black dragons | william nigh | harvey gates | bela lugosi | joan barclay | george pembroke | propaganda | thriller | war | based on | story | robert kehoe | united states | clayton moore | robert frazer | edward peil sr. | robert fiske | irving mitchell | kenneth harlan
Film: Black Dragons
Director: William Nigh
Writer: Harvey Gates
Starring: Bela Lugosi, Joan Barclay and George Pembroke
This is a movie that I didn’t know about until searching for horror from 1942. I saw that this starred Bela Lugosi, so this was another movie I could tick off my list of the unseen from him. The title was also quite interesting. I will say that settling in, I saw that was a war/thriller according to the Internet Movie Database and Letterboxd had it in horror. This was enough for me to watch it.
Synopsis: a cabal of American industrialist, all fifth-columnists intent on sabotaging the war effort, are methodically murdered by the malevolent Monsieur Colomb (Lugsoi). It is only until Detective Dick Martin (Clayton Moore) is assigned to the case that everyone’s true motives and identities are revealed.
We start this movie in Washington D.C. This is taking place around the time that peace talks between the United States and Japan have come to an end when Pearl Harbor is attacked. It then takes us to a party that is put on by Dr. Bill Saunders (George Pembroke). With him is Amos Hanlin (Robert Frazer), Phillip Wallace (Robert Fiske) and John Van Dyke (Irving Mitchell). I might have left someone out, but there is this group that the synopsis is referring to. We also get a newspaper talking about the fifth column operating in the US. The men putting this party on are all part of it. They are doing subtle things that are disrupting America with World War II.
The party gets interrupted when Monsieur Colomb shows up. The butler tries to tell him that he cannot come in, but Colomb insists. Dr. Saunders then comes in. At first, he doesn’t recognize him. Colomb reveals who he is and Dr. Saunders panics. This draws the attention of his guests. The party soon after breaks up and we see Colomb in the taxi with one of the attendees. This person is murdered and found dead on the steps of the Japanese embassy.
The next morning, Dr. Saunders’ niece shows up to his house. Her name is Alice (Joan Barclay). She is admitted to the house, but when she goes to see her uncle, he won’t allow her in. She is spooked by his new house guest, Colomb. The murder also draws the attention of the police. Dick Martin is a rookie who is assigned to the case. It is found out that the deceased man was at a party that took place at the Saunders’ residence. He goes there for information. Alice takes a liking to him and wants his protection when Colomb comes into the room, informing her to leave her uncle be.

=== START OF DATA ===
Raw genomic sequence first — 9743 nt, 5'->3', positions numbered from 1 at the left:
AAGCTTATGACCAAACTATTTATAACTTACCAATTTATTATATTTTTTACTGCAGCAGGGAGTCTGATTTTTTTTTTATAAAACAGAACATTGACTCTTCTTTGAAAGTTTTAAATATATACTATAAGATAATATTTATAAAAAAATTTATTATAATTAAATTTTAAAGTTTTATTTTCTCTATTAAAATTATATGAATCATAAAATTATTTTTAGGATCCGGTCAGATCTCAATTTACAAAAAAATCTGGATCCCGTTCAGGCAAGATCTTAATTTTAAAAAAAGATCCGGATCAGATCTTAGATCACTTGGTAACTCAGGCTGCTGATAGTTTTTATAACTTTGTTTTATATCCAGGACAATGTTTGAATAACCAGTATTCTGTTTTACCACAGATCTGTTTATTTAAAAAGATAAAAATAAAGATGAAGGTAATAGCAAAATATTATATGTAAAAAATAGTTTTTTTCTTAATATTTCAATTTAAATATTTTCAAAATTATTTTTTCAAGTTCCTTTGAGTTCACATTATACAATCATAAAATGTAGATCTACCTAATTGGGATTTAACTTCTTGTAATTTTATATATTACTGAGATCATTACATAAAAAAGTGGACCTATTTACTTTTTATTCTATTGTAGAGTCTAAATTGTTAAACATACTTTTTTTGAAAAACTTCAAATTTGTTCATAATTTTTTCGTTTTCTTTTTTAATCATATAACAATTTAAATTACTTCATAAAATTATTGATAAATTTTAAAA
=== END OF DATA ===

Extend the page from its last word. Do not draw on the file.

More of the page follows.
There are more murders of guests that were at this party. The evidence shows that what happened at Dr. Saunders’ could be a catalyst. Dick tries to get to the bottom of this and we even see that the FBI has a stake in the game. What did the members of this party, Pearl Harbor and Colomb all have to do with each other to explain these events?
That is where I’m going to leave my recap as well as introduce our characters. Where I want to start is that we have an interesting concept here. I read some trivia that this movie was rushed into production after Pearl Harbor. This is an interesting piece of cinema to come out during the Hays Code. I’m assuming that since this comes off as a propaganda film, it was approved. What is also interesting to me is that this isn’t listed on IMDb as horror. Having watched it, I can see why it isn’t listed there. Looking back and trying to put myself in that time, this would be horrific in my opinion. You don’t know who you could trust, especially if they looked different. Pearl Harbor would also make it terrifying. Not so much today. I still think this would fall in the genre and I’ll explain why.